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Book Review: Super Scratch Programming Adventure!

samzenpus posted about 2 years ago | from the read-all-about-it dept.

Books 74

MassDosage writes "I first heard about the Scratch programming language a few years ago and the idea of a simple language designed to teach kids to program in a fun, new way has always appealed to me. For those of you who don't know, Scratch was developed by the wonderfully named "Lifelong Kindergarten Group" at the MIT Media Lab. It's a programming language that allows programs to be built by dragging, dropping, configuring and combining various blocks that represent common coding concepts such as if/else statements and while loops. Scratch also provides tools for doing simple animation, playing audio and controlling sprites. The idea behind it is to make programming simple, fun and accessible to first time programmers so they can understand the key concepts without first needing to learn complex syntax which can come later when they move on from Scratch to other languages. It has been very successful and there are literally millions of Scratch programs freely available from the Scratch website and many others." Read below for the rest of Mass Dosage's review.The Super Scratch Programming Adventure book has recently been translated from the Chinese original and is in keeping with the Scratch ethos of bringing programming to a new generation of programmers. It is hard to tell what the age group for this book is as children have such varied technical skills but I would say it's best for relatively computer savvy youngsters who know the basics of computing and are comfortable with a mouse and keyboard and know how to drag, drop, open, save, cut, paste etc. It should be suitable for ages from 8 up to young teenagers but even those a bit older looking to learn programming could find it useful while younger children might also be able to get something out of it if guided by someone older.

The book starts of with a bit of background and points the reader to where they can freely download and install the Scratch application which is used to create Scratch programs. This is available for Windows, Mac and Linux and was a breeze to install on Ubuntu Linux. All programming is done via a GUI to avoid having to deal with typos and syntax errors. The Scratch environment is fairly simple and intuitive and easy to get started with. A downloadable zip file accompanies the book and contains skeleton programs with sound and images that are used for creating applications as well as fully complete programs which can be used for reference if you get stuck creating your own versions. The zip file also contains a "Getting started with Scratch" guide that is a very useful prelude to the book if you've never used Scratch before and covers the main concepts and tools that are used in the book itself. It is important to note that this book is not a manual for Scratch and doesn't provide exhaustive coverage of what Scratch can do or how to use all of its features. Super Scratch Programming Adventure takes a "learn by doing" approach by guiding you through the creation of a few programs and leaves you to figure the rest out yourself. Given the target audience this makes a lot of sense — most youngsters would much rather build some cool applications right away than wade through lots of dry documentation first.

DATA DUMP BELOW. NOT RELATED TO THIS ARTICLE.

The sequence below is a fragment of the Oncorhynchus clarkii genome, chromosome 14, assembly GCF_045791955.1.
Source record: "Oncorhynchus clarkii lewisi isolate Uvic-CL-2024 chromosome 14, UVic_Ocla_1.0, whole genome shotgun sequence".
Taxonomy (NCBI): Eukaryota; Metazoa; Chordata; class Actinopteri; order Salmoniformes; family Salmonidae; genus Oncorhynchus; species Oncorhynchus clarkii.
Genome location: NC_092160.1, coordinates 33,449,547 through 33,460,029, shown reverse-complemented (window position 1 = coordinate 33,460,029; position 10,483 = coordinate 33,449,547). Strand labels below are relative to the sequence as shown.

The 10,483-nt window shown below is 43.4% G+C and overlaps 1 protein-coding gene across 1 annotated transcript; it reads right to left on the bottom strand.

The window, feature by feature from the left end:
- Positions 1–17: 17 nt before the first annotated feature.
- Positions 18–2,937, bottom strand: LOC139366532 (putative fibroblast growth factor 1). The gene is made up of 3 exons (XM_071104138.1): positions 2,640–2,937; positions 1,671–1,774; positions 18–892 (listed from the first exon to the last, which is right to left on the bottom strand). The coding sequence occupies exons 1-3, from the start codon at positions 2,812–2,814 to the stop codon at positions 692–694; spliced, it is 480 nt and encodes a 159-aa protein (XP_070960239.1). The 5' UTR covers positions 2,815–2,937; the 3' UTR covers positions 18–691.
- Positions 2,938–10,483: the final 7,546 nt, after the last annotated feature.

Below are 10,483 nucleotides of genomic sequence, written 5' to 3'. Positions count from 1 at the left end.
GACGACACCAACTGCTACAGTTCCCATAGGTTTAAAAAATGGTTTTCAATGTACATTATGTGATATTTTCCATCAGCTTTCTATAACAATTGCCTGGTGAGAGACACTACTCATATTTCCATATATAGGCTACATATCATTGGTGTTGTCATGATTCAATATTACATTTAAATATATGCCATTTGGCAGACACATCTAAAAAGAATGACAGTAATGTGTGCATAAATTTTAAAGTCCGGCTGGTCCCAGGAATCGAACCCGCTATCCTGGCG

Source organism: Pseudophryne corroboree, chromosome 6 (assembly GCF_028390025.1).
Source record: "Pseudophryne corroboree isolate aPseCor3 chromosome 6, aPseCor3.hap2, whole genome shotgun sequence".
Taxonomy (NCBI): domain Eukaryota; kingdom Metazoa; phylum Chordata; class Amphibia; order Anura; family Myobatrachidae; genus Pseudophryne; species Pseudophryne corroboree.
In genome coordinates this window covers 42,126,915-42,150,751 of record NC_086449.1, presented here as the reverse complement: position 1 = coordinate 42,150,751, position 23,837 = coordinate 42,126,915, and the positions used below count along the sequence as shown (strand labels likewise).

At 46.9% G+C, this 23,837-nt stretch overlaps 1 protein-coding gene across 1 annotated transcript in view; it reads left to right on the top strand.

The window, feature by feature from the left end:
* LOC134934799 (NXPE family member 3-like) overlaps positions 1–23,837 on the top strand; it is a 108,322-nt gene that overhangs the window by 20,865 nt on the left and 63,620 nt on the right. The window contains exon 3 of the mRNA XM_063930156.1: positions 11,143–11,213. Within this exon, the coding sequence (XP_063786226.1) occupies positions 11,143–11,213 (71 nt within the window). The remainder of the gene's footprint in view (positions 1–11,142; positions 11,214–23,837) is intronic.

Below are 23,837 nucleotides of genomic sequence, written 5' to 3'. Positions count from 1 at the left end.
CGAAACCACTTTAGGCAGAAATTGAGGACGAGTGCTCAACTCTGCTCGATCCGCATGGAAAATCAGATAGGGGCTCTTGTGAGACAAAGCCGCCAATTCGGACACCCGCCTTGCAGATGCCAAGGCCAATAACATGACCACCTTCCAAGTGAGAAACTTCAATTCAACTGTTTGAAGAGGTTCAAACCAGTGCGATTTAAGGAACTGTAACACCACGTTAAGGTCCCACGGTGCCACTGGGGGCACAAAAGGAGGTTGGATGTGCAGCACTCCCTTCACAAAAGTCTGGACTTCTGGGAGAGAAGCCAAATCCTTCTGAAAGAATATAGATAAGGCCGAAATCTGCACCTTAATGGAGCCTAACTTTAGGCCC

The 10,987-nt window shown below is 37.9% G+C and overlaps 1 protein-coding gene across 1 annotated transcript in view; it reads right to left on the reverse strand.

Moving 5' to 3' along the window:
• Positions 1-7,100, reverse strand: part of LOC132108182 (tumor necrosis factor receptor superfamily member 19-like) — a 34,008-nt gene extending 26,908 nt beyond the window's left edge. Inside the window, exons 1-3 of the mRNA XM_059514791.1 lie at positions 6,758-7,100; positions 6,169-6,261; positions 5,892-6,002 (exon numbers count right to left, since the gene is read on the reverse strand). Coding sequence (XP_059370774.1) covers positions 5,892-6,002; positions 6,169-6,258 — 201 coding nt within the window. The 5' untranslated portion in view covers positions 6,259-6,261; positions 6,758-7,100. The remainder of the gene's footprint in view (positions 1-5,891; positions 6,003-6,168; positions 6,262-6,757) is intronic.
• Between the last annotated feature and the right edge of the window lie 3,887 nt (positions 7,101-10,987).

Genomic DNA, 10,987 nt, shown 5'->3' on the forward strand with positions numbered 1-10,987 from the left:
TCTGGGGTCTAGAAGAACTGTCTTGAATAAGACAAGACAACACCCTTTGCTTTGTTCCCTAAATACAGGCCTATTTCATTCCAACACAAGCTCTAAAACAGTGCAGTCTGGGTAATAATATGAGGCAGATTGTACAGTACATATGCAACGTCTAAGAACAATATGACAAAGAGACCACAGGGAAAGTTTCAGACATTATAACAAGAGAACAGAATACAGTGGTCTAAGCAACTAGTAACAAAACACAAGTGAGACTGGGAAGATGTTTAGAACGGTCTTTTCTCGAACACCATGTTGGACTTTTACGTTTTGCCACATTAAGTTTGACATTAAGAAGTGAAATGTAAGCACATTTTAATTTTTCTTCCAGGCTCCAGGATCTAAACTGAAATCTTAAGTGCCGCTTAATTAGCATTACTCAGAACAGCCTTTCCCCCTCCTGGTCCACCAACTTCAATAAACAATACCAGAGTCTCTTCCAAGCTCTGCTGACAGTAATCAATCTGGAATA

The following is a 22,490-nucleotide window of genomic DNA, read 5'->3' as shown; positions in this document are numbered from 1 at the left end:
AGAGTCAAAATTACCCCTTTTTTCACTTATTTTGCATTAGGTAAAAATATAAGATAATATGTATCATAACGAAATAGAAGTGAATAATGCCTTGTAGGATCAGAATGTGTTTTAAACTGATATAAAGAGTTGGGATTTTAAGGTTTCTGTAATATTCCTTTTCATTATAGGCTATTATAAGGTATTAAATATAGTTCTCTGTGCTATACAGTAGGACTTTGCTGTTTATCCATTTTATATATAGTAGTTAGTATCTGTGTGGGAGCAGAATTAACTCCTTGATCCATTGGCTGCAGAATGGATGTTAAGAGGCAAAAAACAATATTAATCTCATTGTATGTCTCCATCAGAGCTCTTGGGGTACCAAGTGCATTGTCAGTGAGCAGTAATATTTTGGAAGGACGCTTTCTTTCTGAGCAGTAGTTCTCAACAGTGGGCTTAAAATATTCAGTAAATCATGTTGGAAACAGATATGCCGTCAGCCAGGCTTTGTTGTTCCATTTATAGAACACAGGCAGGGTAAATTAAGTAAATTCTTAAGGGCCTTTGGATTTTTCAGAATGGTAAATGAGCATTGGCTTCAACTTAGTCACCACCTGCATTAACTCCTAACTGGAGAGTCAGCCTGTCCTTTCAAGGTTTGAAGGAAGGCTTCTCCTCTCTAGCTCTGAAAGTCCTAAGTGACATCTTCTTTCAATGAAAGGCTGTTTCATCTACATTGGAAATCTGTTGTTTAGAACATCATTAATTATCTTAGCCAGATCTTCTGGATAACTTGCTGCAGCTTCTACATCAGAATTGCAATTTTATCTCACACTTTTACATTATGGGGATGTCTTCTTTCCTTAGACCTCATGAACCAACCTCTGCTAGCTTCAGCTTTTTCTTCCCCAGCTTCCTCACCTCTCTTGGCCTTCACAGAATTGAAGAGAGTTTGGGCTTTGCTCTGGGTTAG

Super Scratch Programming Adventure is divided into various "stages" (computer game speak for "chapters") that are linked by a colorful cartoon adventure story. Each stage guides the reader through creating a computer game from... err... scratch and teaches them some fundamental concepts along the way. Later stages build on lessons learnt earlier so they should be read in order and the book steers one towards this with the cartoon linking what you do in the various stages together as you build games which in turn become part of the story. The early stages start off showing how to use sprites and move them around and how to use the palette to build up programs and attach behaviors to things. Later stages cover user input, broadcasting and reacting to events, flow control, collision detection, variables, animation and audio with each stage harder than the previous one right up until the final stage which involves creating a fighting game with numerous sprites and interactions between them and the user. I found all the games fun to build and use and could definitely see the distinct lessons each one was designed to teach.